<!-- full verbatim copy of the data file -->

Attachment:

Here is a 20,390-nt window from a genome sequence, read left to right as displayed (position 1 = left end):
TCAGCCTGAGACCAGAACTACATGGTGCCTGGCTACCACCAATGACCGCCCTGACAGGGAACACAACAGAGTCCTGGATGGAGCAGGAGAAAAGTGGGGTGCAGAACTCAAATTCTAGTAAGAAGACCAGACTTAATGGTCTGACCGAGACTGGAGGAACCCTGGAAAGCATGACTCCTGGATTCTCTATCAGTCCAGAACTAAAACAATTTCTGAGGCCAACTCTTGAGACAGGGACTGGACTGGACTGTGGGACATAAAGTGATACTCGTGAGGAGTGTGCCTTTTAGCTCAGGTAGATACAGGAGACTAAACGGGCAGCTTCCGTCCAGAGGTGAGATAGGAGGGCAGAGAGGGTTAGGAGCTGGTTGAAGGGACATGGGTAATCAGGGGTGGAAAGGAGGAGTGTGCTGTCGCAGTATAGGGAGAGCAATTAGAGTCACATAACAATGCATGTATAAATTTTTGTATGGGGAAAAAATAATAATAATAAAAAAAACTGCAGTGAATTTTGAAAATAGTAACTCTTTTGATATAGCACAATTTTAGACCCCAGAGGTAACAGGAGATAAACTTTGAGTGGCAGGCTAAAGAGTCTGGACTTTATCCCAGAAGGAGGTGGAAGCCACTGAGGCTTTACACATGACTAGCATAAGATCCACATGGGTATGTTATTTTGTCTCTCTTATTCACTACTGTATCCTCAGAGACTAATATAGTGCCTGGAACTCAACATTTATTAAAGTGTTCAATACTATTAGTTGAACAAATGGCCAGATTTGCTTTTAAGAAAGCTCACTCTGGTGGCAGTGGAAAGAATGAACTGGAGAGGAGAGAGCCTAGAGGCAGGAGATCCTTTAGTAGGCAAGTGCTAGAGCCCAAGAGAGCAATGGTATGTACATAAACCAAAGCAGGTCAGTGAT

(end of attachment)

Here is a 20,390-nt window from a genome sequence, read left to right as displayed (position 1 = left end):
TCAGCCTGAGACCAGAACTACATGGTGCCTGGCTACCACCAATGACCGCCCTGACAGGGAACACAACAGAGTCCTGGATGGAGCAGGAGAAAAGTGGGGTGCAGAACTCAAATTCTAGTAAGAAGACCAGACTTAATGGTCTGACCGAGACTGGAGGAACCCTGGAAAGCATGACTCCTGGATTCTCTATCAGTCCAGAACTAAAACAATTTCTGAGGCCAACTCTTGAGACAGGGACTGGACTGGACTGTGGGACATAAAGTGATACTCGTGAGGAGTGTGCCTTTTAGCTCAGGTAGATACAGGAGACTAAACGGGCAGCTTCCGTCCAGAGGTGAGATAGGAGGGCAGAGAGGGTTAGGAGCTGGTTGAAGGGACATGGGTAATCAGGGGTGGAAAGGAGGAGTGTGCTGTCGCAGTATAGGGAGAGCAATTAGAGTCACATAACAATGCATGTATAAATTTTTGTATGGGGAAAAAATAATAATAATAAAAAAAACTGCAGTGAATTTTGAAAATAGTAACTCTTTTGATATAGCACAATTTTAGACCCCAGAGGTAACAGGAGATAAACTTTGAGTGGCAGGCTAAAGAGTCTGGACTTTATCCCAGAAGGAGGTGGAAGCCACTGAGGCTTTACACATGACTAGCATAAGATCCACATGGGTATGTTATTTTGTCTCTCTTATTCACTACTGTATCCTCAGAGACTAATATAGTGCCTGGAACTCAACATTTATTAAAGTGTTCAATACTATTAGTTGAACAAATGGCCAGATTTGCTTTTAAGAAAGCTCACTCTGGTGGCAGTGGAAAGAATGAACTGGAGAGGAGAGAGCCTAGAGGCAGGAGATCCTTTAGTAGGCAAGTGCTAGAGCCCAAGAGAGCAATGGTATGTACATAAACCAAAGCAGGTCAGTGAT